There has been some chatter recently about undrafted rookie Dezman Moses and the eyebrow-raising attention he has received from fellow defensive players. Though yet to put on “the pads,” the Packers linebacker has created quite a stir among fans, who have been desperately waiting for some good news when it comes to the team’s defensive front. One tangent to this story, however, is what it could mean for the “return” of the so-called “Psycho” package.
For those not in the know, the Psycho is a nickel package employed by Dom Capers in Green Bay’s defensive scheme. It is a 1-5-5 formation, meaning there are one defensive lineman, five linebackers, and five defensive backs on the field. The idea is to create confusion among the quarterback, the offensive line, and any backs responsible for picking up the blitz.
By overloading the line and creating some pre-snap movement, the defense makes it hard for the offense to set their protections. It also gives the opposing coaches something extra to plan for during the week.
(This blog post at Blitzology does a nice job of highlighting the pass rushing flexibility of the Packers’ nickel packages, including the Psycho.)
Dom Capers’ use of the Psycho package dates back to his days with the Jacksonville Jaguars (1999-2000), but he first unveiled it with the Green Bay Packers in 2009. They had immediate success against the Chicago Bears that December, creating chaos for Jay Cutler and keeping their offense off-balance. Of course, just like any play, the more it’s used, the less effective it becomes.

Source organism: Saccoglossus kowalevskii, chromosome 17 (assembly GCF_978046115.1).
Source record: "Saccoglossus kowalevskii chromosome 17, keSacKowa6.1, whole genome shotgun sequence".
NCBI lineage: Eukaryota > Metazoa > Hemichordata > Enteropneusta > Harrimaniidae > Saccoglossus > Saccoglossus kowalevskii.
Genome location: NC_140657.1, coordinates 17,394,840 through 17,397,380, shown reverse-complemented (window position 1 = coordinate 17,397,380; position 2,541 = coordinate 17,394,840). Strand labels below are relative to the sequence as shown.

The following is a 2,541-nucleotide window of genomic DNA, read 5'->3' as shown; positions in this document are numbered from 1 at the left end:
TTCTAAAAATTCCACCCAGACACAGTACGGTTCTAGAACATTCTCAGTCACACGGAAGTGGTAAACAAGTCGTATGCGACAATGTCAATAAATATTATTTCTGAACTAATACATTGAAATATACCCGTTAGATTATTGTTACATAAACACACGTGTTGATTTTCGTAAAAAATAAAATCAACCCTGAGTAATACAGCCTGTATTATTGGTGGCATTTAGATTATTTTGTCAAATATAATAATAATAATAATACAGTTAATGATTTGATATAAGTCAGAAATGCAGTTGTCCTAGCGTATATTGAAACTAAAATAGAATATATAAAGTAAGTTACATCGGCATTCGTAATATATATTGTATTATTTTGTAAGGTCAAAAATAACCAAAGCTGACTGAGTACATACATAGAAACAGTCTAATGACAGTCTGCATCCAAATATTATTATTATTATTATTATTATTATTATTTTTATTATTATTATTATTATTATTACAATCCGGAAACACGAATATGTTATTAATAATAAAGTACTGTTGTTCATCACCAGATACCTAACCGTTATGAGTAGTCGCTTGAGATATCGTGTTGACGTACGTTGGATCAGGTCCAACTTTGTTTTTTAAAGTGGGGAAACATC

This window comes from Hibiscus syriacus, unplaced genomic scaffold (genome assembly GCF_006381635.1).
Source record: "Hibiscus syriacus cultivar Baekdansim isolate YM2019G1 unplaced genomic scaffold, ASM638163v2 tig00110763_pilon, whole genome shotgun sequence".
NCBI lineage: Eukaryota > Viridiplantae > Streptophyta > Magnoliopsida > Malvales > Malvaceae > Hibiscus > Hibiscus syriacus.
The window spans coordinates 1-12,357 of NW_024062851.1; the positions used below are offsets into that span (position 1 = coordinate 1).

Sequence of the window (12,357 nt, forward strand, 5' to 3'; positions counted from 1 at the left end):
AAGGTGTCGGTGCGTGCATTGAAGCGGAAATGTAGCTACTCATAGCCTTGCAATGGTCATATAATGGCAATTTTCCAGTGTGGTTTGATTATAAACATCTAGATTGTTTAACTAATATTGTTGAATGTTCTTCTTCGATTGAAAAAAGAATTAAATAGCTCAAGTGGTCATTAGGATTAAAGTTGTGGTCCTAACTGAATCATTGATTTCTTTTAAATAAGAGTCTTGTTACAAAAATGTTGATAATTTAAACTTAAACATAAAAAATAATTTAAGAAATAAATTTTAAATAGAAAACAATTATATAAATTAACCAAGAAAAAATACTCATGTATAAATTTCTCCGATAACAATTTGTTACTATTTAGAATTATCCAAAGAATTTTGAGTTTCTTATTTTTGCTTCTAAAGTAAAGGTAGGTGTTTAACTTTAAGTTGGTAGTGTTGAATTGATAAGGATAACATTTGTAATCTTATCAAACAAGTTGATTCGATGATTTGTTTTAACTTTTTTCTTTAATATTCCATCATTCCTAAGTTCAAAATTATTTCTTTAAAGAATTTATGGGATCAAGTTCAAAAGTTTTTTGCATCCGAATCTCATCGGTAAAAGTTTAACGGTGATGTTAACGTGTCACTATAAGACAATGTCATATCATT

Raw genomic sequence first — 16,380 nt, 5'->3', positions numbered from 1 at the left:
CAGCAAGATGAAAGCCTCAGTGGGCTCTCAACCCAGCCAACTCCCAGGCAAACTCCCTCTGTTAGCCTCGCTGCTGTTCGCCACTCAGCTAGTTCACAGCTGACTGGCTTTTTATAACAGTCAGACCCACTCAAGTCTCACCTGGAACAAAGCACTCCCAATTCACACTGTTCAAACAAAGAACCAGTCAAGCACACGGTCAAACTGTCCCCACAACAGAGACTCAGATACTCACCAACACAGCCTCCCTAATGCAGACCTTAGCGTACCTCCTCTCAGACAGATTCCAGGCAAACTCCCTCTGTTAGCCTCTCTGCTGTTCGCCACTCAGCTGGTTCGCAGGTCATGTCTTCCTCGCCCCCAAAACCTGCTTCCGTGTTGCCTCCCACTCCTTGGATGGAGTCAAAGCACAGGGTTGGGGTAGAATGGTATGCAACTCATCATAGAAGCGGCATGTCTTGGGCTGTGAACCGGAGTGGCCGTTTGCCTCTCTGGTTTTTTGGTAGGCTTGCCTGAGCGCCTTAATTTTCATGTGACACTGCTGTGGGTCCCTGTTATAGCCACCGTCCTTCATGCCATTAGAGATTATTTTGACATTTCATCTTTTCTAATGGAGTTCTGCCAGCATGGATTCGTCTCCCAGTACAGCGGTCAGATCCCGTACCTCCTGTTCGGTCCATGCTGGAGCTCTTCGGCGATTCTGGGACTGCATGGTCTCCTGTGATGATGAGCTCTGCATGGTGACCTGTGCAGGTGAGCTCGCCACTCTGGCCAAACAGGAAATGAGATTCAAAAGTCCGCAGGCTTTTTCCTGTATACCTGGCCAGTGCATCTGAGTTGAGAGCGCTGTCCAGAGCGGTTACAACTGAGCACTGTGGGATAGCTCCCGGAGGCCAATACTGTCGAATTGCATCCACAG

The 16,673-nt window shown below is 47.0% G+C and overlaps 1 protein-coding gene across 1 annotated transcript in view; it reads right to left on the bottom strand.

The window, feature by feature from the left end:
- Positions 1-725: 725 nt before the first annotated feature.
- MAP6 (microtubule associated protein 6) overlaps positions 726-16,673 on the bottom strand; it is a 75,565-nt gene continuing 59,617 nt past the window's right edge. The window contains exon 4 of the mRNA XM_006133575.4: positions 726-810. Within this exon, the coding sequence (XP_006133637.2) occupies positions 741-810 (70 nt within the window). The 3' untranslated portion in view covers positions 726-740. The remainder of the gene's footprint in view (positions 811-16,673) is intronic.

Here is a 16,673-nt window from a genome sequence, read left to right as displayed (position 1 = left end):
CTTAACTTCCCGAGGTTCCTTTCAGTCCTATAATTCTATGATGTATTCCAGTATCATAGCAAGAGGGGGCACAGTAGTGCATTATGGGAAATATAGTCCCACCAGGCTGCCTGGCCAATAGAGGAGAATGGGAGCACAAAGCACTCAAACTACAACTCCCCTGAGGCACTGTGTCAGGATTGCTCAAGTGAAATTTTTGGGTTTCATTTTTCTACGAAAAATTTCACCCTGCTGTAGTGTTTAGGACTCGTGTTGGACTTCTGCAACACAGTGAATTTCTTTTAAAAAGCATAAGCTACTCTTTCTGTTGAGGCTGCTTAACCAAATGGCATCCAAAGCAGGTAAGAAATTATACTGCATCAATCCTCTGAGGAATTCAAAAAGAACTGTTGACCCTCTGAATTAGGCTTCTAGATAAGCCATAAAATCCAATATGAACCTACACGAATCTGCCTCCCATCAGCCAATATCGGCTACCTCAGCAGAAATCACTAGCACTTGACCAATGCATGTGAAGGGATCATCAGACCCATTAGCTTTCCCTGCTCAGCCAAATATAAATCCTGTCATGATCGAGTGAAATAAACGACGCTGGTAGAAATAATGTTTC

“The more you do it, the more people start to identify — they see who you’re rushing and who you’re dropping,” Capers said in 2010. “You have to have the ability to change those things up.”
Which brings us back to our point . . . Could a rise in linebacker talent mean a return to fame for Green Bay’s Psycho defense?
To be clear, the Psycho package didn’t actually go away at all, as the Packers did use it last year. In going from their base 2-4-5 nickel set, it really only means replacing one of the lineman with a linebacker. Last season, inside linebacker D.J. Smith was the extra player, while Jarius Wynn became their lone defensive lineman.
But it lacked the punch of previous years.